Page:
Thomas Jefferson Arnold (d.1878) was a city engineer in San Francisco during the 1870s. His formal title was Engineer of the Sea Wall. He is behind a number of important maps for large infrastructural projects such as this one, but is perhaps better known for designing the so-called Sea Wall of San Francisco. Plans and drawings of his original structure still exist in the archives, but the wall was only begun in earnest in 1878, the same year Arnold died. To this day, the protective barrier that Arnold visualized constitutes both the foundation for the Embarcadero Roadway, as well as a protective dyke that shields downtown San Francisco from flooding.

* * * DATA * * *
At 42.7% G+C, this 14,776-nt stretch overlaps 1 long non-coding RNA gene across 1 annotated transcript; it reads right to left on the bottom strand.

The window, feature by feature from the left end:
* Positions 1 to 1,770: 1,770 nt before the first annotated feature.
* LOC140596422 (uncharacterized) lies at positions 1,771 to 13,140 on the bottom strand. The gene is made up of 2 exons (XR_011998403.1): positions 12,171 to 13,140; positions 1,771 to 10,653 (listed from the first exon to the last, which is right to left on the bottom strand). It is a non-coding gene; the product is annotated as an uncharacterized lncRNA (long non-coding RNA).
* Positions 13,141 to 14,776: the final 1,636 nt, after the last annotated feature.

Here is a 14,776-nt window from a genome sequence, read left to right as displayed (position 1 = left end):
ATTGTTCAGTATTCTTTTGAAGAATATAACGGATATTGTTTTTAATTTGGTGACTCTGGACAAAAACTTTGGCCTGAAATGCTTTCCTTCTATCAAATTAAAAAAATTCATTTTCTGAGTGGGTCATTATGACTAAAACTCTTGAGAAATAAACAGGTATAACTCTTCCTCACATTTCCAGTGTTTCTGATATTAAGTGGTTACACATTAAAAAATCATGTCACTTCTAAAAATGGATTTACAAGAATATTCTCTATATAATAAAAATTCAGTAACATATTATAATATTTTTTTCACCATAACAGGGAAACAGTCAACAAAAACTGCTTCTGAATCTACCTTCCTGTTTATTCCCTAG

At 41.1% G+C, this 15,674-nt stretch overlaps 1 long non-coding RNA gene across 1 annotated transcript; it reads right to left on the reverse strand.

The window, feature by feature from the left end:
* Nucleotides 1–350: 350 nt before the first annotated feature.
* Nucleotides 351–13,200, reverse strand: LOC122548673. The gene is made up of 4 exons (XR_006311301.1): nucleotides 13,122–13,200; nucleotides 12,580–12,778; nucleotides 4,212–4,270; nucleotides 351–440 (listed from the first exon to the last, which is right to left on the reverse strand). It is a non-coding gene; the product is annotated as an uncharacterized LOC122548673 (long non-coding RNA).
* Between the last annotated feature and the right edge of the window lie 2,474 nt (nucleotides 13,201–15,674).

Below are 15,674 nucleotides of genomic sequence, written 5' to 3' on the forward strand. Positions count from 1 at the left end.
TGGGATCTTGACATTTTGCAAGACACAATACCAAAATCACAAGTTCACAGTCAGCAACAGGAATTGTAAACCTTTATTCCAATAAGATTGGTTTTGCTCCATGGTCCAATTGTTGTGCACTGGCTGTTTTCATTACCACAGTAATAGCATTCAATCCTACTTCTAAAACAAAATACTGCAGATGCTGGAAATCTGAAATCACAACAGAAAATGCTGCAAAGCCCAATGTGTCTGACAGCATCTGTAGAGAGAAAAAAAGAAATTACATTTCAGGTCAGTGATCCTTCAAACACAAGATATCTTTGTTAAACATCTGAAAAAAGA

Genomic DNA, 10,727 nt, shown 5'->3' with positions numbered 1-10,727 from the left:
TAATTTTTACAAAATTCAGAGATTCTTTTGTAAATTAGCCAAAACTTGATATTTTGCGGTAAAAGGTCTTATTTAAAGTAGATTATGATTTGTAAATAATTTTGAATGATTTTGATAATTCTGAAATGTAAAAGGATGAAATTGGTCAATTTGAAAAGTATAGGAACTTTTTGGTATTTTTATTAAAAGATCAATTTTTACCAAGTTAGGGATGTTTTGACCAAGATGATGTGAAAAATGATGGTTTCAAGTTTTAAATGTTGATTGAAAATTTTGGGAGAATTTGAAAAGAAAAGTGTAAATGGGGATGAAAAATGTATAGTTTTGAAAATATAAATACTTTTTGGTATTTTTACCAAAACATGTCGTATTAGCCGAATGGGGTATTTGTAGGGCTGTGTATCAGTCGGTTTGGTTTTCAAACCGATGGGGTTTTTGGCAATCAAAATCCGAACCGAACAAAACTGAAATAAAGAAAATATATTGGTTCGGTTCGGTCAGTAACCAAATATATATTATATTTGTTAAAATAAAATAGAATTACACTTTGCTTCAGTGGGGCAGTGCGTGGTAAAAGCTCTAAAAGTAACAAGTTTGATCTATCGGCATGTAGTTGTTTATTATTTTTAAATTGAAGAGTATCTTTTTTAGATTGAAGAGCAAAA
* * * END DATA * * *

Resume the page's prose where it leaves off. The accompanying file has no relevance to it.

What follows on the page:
In many ways, Arnold represents the fuzzy line between civil servant and private entrepreneur. Prior to producing his famous San Francisco Bay Tide Lands map as a city engineer for San Francisco, Arnold had worked as chief engineer for the Southern Pacific Railroad, among other things contributing to an important mapping of the railroad, drawn up by G.F. Allardt and published in 1868 (see

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